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    RETIREMENT

    An abrupt stop is a great mistake.  I think it's wise to keep your hand on the plough.  If you have quit your job, find something like it to do part-time or find substitute activities, such as volunteer work or getting involved in politics... Keep busy; stay involved.

    B. F. Skinner.


    Retirement may increase a man's risk of dying of heart attack. "We found an 80 percent higher rate of death from coronary disease among those in a study who had retired compared with those who had not," said Dr. Charles H. Hennekens of Harvard Medical School. It may be that some people who retire get all nervous about it and kind of tense," said Hennekens. "That may be a way of explaining this, but I just don't know."

    Hennekens said he and his colleagues were trying to set up a long-term study of up to 10,000 elderly persons to determine their physical and mental responses to retirement. Among thevariables not included in the current data, he said, were length of retirement, changes in lifestyle and attitudes toward retirement. The last may be very important, he said, since "for some people, retirement is a reward for a lifetime's work and they look forward to it. But for other people, it is a punishment for growing old. Those who feel that way perhaps might be the ones who get nervous, but we don't have that breakdown."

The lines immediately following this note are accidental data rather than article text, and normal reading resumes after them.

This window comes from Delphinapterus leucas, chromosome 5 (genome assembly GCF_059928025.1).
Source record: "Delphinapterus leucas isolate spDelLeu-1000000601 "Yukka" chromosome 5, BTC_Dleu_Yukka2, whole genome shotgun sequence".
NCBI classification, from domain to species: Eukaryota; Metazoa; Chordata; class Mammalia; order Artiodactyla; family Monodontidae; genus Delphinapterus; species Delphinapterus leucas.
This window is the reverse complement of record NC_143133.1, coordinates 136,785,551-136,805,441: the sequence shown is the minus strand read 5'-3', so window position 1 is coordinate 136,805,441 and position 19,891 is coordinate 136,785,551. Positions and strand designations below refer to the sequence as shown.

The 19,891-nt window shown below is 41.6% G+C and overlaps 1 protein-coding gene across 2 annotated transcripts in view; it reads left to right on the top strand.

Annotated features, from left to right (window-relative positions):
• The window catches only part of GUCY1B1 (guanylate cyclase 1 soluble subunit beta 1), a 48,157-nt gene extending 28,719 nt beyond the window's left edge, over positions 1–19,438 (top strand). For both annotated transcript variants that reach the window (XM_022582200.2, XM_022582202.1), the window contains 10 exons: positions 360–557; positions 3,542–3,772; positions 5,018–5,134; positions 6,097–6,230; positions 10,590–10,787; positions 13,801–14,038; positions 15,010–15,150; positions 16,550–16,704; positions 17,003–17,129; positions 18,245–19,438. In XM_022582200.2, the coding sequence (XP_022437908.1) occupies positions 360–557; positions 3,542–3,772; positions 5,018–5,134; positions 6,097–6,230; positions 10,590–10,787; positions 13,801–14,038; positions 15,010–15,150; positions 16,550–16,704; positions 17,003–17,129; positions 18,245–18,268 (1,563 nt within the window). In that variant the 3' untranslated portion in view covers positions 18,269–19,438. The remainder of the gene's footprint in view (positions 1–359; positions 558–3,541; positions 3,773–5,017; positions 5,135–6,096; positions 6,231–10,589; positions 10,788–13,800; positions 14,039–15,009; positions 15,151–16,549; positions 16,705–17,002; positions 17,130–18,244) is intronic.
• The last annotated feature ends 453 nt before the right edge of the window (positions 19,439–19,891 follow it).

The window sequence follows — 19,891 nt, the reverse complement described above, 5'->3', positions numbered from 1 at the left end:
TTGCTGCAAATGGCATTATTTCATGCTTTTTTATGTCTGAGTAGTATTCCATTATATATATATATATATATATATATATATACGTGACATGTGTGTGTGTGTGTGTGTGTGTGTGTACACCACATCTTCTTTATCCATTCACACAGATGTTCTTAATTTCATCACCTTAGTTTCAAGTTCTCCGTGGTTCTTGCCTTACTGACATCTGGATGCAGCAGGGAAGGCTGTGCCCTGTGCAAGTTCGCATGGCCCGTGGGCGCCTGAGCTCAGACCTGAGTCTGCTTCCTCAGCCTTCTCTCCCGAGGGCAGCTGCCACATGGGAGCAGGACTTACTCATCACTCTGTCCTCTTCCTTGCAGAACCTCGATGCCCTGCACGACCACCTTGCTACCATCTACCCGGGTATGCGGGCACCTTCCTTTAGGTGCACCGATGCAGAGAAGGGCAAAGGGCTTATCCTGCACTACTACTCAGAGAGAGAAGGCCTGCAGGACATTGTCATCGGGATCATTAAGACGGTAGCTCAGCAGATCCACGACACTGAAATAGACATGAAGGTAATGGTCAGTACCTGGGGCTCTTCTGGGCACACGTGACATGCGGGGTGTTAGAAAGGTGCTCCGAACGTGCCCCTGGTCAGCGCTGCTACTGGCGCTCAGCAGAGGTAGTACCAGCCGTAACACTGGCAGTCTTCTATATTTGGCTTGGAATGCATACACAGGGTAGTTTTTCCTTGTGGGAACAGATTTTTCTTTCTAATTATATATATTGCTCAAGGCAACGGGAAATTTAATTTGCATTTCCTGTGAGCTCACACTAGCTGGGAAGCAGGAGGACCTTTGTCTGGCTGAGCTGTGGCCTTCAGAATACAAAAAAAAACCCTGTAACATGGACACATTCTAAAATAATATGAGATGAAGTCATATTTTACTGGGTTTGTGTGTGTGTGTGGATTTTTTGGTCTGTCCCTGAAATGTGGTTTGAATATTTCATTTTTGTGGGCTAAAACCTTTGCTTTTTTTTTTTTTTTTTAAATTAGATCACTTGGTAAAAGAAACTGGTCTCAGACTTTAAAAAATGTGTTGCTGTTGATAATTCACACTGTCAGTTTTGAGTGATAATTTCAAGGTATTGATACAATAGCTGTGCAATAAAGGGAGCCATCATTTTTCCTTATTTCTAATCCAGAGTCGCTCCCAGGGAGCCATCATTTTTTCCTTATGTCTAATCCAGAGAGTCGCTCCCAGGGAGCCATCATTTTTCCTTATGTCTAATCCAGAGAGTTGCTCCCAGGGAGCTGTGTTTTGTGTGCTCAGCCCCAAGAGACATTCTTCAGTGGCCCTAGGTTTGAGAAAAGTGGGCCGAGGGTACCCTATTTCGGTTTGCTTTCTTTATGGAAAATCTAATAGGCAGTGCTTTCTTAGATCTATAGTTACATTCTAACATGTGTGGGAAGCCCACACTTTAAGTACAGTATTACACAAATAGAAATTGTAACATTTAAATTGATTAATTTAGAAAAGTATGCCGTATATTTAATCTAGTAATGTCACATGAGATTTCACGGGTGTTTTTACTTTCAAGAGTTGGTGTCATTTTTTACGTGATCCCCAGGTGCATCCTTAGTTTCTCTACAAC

Each victim was matched with another man of similar age living in the same neighborhood. Of the 568 pairs of victims and controls, 102 included one retiree and one person still at work. Of those, Hennekens said, 76 of the dead men were retirees, while only 26 of the living men had retired. After adjusting the information for age differences and other variables, he said, "there was still this 80 percent association." He said the tentative findings applied only to men in whom coronary disease is much more common than in women. By age 60, one in five American men will have had a coronary problem, while the figure for women is about one in 17. 

    Fingertip Facts, Des Moines Register, November 11, 1979.